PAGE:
- Tread Depth
Again, just as you would with a petrol or diesel engine vehicle, it’s important to check your tread depth monthly to ensure you’re at a safe and legal depth. New tyres will have a tread depth around 8mm, and once it dips down to 2mm it’s time to have them replaced, and the legal limit for tread depth is 1.6mm.
With a loveelectric lease, you won’t need to change these yourself as tyres are included! Just contact us and we’ll get you sorted as soon as we can, so you can get back on the road!
EVs are actually heavier than other traditional ICE vehicles, but that doesn’t mean the tyres wear down faster, as EVs use a different kind of tyres that are designed to withstand the greater weight of an EV. In fact, according to KwikFit, ICE tyres actually wear down 30% faster than tyres designed for electric vehicles.
Almost all EVs use regenerative braking, so you will most likely not need to have your brake pads replaced as frequently as brake pads in a traditional petrol or diesel engine. However, it’s still good to check the levels of brake fluid and coolant, but this is best left to qualified mechanics, so it’s good to keep an eye on but when you lease from loveelectric, you can leave that to us!
Windshield wiper fluid
Just like a standard petrol or diesel engine car, it’s a good idea to check that the windscreen wipers are working and replaced once they are worn, or after 15,000 miles. It’s also important to maintain a good level of windshield wiper fluid in your car. If you notice you’re running low, of course, fill it up but it’s a good idea to check once a month or before going on a long journey.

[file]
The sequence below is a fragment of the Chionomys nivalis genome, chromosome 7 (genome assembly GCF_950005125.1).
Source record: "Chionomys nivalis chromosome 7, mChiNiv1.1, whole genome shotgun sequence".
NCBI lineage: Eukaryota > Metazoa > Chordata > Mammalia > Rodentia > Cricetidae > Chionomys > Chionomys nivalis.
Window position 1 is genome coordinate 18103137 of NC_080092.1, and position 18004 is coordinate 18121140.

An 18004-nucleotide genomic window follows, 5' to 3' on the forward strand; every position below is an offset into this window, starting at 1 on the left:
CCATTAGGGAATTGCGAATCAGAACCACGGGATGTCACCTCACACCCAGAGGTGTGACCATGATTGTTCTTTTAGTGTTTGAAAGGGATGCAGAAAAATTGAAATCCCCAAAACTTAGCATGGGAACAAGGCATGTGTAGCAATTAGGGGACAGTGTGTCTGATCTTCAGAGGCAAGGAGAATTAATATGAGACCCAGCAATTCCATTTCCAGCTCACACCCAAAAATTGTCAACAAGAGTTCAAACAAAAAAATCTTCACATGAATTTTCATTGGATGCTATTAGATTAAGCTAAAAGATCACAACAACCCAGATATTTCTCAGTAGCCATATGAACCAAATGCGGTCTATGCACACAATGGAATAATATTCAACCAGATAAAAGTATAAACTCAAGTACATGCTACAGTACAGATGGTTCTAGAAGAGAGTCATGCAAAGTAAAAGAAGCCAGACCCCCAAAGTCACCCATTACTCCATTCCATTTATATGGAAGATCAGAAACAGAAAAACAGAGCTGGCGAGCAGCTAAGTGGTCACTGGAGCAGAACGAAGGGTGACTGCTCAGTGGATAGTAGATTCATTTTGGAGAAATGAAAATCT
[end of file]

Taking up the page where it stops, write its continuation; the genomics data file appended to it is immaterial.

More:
The most common causes of poor charging are due to EV cables and plugs not being kept clean and dry. Although charging cables are designed to withstand some wear and tear, it’s good practice to store them in a dry place and make sure no debris gets lodged in the socket. Although these cables and sockets are designed to withstand moisture if your cable and socket happen to get very wet, give it 24 hours to air dry before plugging it in to ensure the cable won’t get damaged. Don’t be tempted to dry it using the heat from tools like hairdryers - it’s much better and safer to let it air dry.
An easy tip to help keep your charging cable in good shape is to store it in a small storage bag when not in use. This will add another layer of protection along with the added bonus of it being more portable if you’re bringing it along in your journey.